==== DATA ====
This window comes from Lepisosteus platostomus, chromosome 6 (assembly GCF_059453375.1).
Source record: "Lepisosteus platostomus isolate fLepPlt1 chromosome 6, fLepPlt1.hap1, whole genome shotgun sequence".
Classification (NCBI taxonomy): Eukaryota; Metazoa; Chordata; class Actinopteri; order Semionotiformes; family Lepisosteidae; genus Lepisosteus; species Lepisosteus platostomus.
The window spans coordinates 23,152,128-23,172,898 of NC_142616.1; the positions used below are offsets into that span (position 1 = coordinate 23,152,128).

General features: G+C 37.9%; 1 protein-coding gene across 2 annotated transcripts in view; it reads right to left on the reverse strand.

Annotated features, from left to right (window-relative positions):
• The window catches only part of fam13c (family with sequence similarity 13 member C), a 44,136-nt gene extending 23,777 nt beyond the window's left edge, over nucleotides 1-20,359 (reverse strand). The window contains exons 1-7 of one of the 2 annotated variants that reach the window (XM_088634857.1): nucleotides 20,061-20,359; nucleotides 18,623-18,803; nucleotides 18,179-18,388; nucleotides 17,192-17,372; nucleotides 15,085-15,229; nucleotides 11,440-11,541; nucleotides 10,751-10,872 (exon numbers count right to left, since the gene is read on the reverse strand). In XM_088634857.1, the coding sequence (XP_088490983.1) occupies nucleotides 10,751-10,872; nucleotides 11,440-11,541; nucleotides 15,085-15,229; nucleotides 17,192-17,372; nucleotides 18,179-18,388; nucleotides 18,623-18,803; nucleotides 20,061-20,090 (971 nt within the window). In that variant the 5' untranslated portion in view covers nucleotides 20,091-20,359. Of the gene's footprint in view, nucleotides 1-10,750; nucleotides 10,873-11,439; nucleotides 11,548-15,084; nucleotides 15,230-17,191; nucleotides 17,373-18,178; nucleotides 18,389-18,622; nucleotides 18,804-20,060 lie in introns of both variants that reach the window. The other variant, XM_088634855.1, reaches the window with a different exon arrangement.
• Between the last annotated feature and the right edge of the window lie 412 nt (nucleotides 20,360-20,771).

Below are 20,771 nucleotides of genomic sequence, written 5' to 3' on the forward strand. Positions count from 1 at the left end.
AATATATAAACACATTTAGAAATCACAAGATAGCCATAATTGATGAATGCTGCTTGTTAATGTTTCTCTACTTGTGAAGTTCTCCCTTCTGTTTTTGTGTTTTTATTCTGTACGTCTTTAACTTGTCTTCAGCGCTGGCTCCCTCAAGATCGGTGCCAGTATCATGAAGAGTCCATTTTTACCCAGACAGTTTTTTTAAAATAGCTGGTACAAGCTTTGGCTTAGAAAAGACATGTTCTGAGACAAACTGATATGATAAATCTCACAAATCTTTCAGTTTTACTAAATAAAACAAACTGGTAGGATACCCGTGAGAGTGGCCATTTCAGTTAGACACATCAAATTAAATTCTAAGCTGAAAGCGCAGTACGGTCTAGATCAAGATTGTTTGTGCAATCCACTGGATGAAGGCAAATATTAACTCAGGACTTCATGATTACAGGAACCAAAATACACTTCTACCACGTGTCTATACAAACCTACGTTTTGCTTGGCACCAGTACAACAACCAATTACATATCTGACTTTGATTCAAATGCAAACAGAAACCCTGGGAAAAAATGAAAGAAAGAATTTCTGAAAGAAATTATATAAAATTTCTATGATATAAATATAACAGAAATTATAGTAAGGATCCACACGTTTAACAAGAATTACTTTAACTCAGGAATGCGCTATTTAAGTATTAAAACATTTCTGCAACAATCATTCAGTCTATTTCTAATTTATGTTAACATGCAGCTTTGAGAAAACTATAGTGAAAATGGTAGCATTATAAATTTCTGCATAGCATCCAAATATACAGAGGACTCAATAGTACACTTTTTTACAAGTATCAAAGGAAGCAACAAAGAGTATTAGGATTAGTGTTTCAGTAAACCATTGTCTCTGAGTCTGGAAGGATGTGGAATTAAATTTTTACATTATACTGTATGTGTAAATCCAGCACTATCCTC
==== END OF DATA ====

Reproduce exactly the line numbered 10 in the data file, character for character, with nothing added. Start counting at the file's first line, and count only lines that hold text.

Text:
AATATATAAACACATTTAGAAATCACAAGATAGCCATAATTGATGAATGCTGCTTGTTAATGTTTCTCTACTTGTGAAGTTCTCCCTTCTGTTTTTGTGTTTTTATTCTGTACGTCTTTAACTTGTCTTCAGCGCTGGCTCCCTCAAGATCGGTGCCAGTATCATGAAGAGTCCATTTTTACCCAGACAGTTTTTTTAAAATAGCTGGTACAAGCTTTGGCTTAGAAAAGACATGTTCTGAGACAAACTGATATGATAAATCTCACAAATCTTTCAGTTTTACTAAATAAAACAAACTGGTAGGATACCCGTGAGAGTGGCCATTTCAGTTAGACACATCAAATTAAATTCTAAGCTGAAAGCGCAGTACGGTCTAGATCAAGATTGTTTGTGCAATCCACTGGATGAAGGCAAATATTAACTCAGGACTTCATGATTACAGGAACCAAAATACACTTCTACCACGTGTCTATACAAACCTACGTTTTGCTTGGCACCAGTACAACAACCAATTACATATCTGACTTTGATTCAAATGCAAACAGAAACCCTGGGAAAAAATGAAAGAAAGAATTTCTGAAAGAAATTATATAAAATTTCTATGATATAAATATAACAGAAATTATAGTAAGGATCCACACGTTTAACAAGAATTACTTTAACTCAGGAATGCGCTATTTAAGTATTAAAACATTTCTGCAACAATCATTCAGTCTATTTCTAATTTATGTTAACATGCAGCTTTGAGAAAACTATAGTGAAAATGGTAGCATTATAAATTTCTGCATAGCATCCAAATATACAGAGGACTCAATAGTACACTTTTTTACAAGTATCAAAGGAAGCAACAAAGAGTATTAGGATTAGTGTTTCAGTAAACCATTGTCTCTGAGTCTGGAAGGATGTGGAATTAAATTTTTACATTATACTGTATGTGTAAATCCAGCACTATCCTC